Monday, July 4, 2016

The Avengers As Nemesis Of A Nation’s Hubris

By Alade Rotimi-John  
These are testy times for the Nigerian nation state. She is variously buffeted on all sides by the scourge of insurgency in her North-East geo-political zone, the murderous ogre of Fulani herdsmen in the north–central axis and in the southern states of Enugu, Ekiti, Oyo and Delta, the brimming militancy in the South-South exemplifying itself in incessant bombings of oil and gas pipelines in the Niger Delta, the revamped agitation for self-determination by restive youths in the South-East, an all-time low crude oil price, the irritable upsurge in price level, the plummeting exchange value of the national currency, unbridled unemployment and the abysmal failure or non-functioning of public infrastructure e.g. electricity, etc.
Of all Nigeria’s contemporary difficulties, however, the Boko Haram attempt to take control of the country by force to foist on her its own brand of rabid or unconventional Islamism and the Niger Delta militancy directed at the nation’s economic jugular have understandably taken the centre stage. Both militant agitations must be understood as natural human responses to a perceived unfair or unjust political or social order even as they are a stark reflection of how remiss successive administrations have been regarding the requirement to resolve the contradictions inherent in the Nigerian pastiche. Only half-hearted attempts have been made to interrogate the Nigerian national question.
The socio-economic injustice in the Niger Delta finds unrefreshing or disturbing parallel in the criminal neglect of the fortunes of children and young persons in many parts of Northern Nigeria. Generally, the Nigerian state manifests smug indifference to the plight of her people even as the people are consequently provoked to question the legitimacy or appropriateness of those who have been put in authority over them to resolve the crisis of the status of their stake-holding.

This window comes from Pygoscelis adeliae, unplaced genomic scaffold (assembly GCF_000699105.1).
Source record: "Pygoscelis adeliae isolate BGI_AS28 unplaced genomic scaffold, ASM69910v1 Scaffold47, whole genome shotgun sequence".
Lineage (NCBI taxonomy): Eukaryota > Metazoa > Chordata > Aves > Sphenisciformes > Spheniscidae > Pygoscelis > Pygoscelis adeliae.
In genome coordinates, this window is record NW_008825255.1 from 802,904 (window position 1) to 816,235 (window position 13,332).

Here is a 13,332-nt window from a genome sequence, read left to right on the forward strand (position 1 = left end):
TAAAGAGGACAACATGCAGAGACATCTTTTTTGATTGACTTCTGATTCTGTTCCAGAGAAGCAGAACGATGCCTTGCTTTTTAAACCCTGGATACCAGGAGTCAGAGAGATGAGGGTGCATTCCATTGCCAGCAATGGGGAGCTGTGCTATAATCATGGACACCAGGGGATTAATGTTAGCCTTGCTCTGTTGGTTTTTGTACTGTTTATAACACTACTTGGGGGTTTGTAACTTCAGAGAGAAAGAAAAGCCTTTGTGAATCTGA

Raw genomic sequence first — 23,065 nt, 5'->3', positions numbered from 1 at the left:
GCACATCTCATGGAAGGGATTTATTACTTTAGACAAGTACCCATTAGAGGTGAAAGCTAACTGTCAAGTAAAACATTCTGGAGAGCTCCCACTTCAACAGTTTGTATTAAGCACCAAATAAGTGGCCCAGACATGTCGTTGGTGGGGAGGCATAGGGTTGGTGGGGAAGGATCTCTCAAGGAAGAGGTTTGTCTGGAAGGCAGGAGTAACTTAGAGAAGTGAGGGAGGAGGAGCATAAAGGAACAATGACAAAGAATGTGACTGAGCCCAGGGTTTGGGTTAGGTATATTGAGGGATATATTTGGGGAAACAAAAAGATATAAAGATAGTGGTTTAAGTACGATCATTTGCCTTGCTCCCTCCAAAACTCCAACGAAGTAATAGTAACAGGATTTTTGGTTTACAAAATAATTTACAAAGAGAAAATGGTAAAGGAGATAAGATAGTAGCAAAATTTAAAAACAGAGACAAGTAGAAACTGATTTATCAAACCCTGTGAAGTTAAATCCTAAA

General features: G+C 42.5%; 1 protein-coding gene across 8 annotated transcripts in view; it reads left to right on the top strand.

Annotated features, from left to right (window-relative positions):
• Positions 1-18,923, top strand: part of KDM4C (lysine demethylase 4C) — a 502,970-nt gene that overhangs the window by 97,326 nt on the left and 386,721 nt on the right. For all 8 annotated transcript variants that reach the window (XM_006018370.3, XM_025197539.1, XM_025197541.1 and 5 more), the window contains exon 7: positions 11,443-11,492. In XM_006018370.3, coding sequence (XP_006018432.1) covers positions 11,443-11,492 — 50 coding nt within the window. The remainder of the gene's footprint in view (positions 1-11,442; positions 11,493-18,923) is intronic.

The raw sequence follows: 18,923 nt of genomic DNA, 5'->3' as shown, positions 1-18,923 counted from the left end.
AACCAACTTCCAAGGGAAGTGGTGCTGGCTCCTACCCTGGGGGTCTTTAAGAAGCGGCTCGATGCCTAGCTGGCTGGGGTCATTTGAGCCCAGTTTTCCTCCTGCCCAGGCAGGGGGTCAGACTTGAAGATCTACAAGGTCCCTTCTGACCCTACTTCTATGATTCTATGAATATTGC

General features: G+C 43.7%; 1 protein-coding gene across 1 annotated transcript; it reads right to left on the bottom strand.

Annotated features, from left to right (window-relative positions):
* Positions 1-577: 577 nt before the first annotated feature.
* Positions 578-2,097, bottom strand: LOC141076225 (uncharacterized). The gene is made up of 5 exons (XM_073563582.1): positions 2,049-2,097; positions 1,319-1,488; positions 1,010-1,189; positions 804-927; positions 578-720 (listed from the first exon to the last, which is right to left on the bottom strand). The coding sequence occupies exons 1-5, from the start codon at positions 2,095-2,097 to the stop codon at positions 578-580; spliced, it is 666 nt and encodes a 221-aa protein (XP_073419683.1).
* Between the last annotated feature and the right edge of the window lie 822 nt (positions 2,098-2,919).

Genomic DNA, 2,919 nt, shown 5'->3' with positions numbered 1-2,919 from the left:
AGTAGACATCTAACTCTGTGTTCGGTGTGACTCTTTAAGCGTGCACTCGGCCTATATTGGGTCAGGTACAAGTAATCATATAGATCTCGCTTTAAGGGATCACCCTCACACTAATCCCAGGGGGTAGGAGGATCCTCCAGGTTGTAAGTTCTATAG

Self-help is resorted to as government marshals state security and military resources to combat the “audacity” of the aggrieved people. For instance, the hubris or overweening pride of the state often displayed by her power wielders defines the response of the state to the people’s protestation of the environmental degradation or ecological scandal that is the plight of the residents of the Niger Delta. Troops are promptly mobilised and deployed just to put out or “crush” any protest. 
The people may be quietened but the rumbles remain loud. The Adaka Boro and Ken Saro-Wiwa memorabilia fore-shadowing today’s restive agitations in the Niger Delta region offer a ruminative opportunity for the present occupiers of state offices. The impending battle in Oporoza is the a la carte or regular response of government: make no distinction between the culpable and the innocent, the young or aged; lump all together for violent punishment or mauling as they have not been able to restrain their children or wards from becoming threats to the national economy. Afterall, “All have sinned…”